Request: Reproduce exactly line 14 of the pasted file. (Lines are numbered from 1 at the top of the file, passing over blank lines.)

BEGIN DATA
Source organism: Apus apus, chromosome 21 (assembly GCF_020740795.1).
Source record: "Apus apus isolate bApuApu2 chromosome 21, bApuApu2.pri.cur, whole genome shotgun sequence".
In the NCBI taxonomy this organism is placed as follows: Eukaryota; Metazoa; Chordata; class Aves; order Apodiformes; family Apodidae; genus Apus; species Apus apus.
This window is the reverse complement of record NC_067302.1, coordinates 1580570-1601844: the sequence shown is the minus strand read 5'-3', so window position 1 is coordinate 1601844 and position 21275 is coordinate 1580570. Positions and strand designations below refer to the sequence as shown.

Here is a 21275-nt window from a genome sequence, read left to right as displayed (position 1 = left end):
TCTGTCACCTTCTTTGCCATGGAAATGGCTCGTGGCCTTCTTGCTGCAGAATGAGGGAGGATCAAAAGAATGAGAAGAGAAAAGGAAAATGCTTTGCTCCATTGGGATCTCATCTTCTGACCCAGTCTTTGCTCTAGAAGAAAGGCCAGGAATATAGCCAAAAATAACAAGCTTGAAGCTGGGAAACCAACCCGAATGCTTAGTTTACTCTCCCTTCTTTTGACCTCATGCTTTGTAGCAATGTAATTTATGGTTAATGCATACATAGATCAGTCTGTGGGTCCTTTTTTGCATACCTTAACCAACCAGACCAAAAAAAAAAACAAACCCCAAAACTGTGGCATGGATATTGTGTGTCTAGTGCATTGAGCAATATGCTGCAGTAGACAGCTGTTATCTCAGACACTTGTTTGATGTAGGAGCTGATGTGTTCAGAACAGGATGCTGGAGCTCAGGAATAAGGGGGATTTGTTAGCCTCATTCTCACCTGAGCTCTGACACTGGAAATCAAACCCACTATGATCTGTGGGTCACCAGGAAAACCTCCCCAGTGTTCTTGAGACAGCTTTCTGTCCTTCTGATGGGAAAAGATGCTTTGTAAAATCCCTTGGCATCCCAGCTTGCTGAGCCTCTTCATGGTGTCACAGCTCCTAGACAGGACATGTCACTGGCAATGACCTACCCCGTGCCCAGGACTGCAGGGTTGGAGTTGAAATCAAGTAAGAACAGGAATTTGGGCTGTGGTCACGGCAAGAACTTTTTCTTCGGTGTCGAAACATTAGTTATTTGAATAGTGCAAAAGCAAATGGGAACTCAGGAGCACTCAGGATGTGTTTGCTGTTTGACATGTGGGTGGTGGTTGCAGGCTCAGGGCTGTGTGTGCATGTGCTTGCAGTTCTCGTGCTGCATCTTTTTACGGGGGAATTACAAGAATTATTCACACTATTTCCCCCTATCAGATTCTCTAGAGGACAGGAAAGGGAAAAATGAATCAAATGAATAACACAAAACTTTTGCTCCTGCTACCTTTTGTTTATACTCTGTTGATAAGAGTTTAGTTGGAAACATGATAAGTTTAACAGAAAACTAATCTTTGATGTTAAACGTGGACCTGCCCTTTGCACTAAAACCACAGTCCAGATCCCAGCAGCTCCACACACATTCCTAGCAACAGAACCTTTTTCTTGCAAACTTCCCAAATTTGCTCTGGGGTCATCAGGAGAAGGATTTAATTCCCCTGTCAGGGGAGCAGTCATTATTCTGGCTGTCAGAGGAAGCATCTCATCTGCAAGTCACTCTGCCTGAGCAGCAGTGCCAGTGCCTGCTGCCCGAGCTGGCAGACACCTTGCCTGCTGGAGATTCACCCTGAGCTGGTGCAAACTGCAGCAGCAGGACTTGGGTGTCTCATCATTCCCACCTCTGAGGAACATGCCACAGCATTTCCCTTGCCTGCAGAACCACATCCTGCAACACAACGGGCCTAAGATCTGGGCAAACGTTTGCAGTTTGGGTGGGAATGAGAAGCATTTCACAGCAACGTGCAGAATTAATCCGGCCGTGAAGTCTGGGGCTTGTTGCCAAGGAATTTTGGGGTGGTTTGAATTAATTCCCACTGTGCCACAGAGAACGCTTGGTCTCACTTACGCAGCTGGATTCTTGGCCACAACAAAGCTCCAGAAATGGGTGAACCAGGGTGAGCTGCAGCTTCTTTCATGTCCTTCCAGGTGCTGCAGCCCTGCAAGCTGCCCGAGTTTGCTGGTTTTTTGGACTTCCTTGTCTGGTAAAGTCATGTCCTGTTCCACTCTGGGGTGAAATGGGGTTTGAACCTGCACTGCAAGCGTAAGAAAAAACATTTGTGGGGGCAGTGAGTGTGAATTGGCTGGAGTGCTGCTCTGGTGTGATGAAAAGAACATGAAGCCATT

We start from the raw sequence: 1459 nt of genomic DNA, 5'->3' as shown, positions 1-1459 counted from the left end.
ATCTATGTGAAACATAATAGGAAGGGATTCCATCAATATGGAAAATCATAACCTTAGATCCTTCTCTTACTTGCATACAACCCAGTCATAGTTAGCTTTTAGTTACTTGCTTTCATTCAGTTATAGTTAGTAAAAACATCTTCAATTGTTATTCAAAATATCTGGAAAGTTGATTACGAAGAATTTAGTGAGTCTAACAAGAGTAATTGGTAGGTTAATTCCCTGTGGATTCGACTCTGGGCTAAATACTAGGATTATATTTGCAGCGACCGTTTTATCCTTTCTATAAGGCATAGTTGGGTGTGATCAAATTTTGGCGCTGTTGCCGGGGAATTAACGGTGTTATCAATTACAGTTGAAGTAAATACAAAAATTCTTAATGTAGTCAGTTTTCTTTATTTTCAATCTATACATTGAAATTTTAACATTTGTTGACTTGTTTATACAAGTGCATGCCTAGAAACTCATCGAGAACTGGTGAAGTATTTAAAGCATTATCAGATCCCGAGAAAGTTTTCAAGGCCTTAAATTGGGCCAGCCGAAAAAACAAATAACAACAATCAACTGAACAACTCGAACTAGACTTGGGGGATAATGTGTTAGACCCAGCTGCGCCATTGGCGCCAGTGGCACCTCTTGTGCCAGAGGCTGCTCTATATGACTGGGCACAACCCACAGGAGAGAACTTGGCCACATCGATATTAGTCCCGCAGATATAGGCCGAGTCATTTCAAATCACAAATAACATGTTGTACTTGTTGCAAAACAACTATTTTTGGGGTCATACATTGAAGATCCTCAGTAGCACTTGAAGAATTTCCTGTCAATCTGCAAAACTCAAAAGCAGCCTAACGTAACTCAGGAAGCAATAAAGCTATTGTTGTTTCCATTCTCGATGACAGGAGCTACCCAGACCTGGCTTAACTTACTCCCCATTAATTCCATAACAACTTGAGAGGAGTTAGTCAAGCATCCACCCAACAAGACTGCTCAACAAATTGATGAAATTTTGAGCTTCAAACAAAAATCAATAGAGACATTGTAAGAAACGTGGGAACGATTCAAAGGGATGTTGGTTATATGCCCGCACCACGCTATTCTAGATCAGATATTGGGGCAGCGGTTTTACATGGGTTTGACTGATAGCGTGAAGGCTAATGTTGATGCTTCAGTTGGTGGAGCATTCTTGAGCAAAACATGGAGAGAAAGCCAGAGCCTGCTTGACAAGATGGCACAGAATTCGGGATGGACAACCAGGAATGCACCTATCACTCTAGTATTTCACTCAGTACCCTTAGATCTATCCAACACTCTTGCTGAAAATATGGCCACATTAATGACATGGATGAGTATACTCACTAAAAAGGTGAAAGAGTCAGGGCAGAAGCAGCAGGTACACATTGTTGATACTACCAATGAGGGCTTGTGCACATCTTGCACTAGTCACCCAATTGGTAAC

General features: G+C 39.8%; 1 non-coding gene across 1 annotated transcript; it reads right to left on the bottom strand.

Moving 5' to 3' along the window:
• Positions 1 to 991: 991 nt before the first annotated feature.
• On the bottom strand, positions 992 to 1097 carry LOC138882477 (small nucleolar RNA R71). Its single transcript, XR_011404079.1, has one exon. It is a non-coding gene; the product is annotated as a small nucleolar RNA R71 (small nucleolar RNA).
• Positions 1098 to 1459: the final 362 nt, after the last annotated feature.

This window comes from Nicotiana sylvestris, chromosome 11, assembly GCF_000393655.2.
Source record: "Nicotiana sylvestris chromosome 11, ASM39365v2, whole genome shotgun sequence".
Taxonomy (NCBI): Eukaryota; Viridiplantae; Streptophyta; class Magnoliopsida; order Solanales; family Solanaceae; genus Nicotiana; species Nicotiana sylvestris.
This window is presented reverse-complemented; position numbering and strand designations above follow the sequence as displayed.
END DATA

This window comes from Nicotiana sylvestris, chromosome 11, assembly GCF_000393655.2.